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Rev Assoc Med Bras. 2013 Mar-Apr;59(2):186-98. doi: 10.1016/j.ramb.2012.11.003.

Lipid profile of HIV-infected patients in relation to antiretroviral therapy: a review.

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  • 1Nutrition Department, School of Public Health, Universidade de São Paulo USP, Sao Paulo, SP, Brazil.


This study reviewed the lipid profile of human immunodeficiency virus/acquired immunodeficiency syndrome (HIV/AIDS) patients in relation to use of antiretroviral therapy (ART), and its different classes of drugs. A total of 190 articles published in peer-reviewed journals were retrieved from PubMed and LILACS databases; 88 of them met the selection criteria and were included in the review. Patients with HIV/AIDS without ART presented an increase of triglycerides and decreases of total cholesterol, low density lipoprotein (LDL-c), and high density lipoprotein (HDL-c) levels. Distinct ART regimens appear to promote different alterations in lipid metabolism. Protease inhibitors, particularly indinavir and lopinavir, were commonly associated with hypercholesterolemia, high LDL-c, low HDL-c, and hypertriglyceridemia. The protease inhibitor atazanavir is apparently associated with a more advantageous lipid profile. Some nucleoside reverse-transcriptase inhibitors (didanosine, stavudine, and zidovudine) induced lipoatrophy and hypertriglyceridemia, whereas abacavir increased the risk of cardiovascular diseases even in the absence of apparent lipid disorders, and tenofovir resulted in lower levels of cholesterol and triglycerides. Although non-nucleoside reverse-transcriptase inhibitors predisposed to hypertriglyceridemia and hypercholesterolemia, nevirapine was particularly associated with high HDL-c levels, a protective factor against cardiovascular diseases. Therefore, the infection itself, different classes of drugs, and some drugs from the same class of ART appear to exert distinct alterations in lipid metabolism.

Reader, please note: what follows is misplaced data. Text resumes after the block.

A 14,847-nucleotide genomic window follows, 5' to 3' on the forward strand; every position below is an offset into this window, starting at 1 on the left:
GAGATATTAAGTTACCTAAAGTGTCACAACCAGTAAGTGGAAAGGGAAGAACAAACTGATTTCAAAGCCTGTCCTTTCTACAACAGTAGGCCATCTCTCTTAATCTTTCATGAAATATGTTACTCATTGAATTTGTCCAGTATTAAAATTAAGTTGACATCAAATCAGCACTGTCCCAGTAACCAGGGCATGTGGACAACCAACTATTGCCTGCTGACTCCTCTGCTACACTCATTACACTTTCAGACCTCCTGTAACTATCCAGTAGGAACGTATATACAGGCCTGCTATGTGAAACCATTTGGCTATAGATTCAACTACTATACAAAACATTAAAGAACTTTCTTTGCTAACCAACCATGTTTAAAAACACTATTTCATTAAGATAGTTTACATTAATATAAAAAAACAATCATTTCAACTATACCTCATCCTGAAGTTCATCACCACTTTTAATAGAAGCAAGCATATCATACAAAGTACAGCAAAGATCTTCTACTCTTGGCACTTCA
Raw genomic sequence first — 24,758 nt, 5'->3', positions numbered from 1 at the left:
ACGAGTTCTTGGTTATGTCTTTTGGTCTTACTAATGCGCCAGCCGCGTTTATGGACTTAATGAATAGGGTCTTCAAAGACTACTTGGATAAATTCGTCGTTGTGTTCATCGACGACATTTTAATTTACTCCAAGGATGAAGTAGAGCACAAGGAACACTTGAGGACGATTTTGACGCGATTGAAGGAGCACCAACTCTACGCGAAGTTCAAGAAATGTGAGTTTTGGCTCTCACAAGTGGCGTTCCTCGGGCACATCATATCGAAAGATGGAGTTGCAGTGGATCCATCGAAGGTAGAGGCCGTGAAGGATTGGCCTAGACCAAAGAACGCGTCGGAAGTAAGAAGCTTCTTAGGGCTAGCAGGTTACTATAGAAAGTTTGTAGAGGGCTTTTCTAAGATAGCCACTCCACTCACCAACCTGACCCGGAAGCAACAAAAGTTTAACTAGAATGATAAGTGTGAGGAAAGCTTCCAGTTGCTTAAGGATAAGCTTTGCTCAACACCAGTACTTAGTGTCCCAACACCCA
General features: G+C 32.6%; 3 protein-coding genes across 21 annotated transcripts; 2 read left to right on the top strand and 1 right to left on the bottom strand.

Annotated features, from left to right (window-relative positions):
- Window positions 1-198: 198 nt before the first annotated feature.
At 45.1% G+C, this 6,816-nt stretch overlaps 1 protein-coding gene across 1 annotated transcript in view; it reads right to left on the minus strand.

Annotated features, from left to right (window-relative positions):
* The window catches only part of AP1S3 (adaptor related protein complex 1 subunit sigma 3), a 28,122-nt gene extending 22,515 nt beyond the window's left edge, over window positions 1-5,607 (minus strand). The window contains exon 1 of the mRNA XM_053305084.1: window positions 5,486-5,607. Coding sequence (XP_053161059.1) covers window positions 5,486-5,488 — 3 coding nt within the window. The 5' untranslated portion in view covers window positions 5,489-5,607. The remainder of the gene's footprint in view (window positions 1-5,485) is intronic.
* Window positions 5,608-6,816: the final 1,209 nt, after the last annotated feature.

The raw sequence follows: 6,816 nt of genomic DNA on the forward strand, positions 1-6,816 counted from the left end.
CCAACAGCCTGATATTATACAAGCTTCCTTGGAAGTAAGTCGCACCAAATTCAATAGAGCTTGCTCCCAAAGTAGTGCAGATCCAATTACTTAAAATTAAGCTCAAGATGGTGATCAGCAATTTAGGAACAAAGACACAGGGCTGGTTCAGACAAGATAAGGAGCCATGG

Copyright © 2013 Elsevier Editora Ltda. All rights reserved.

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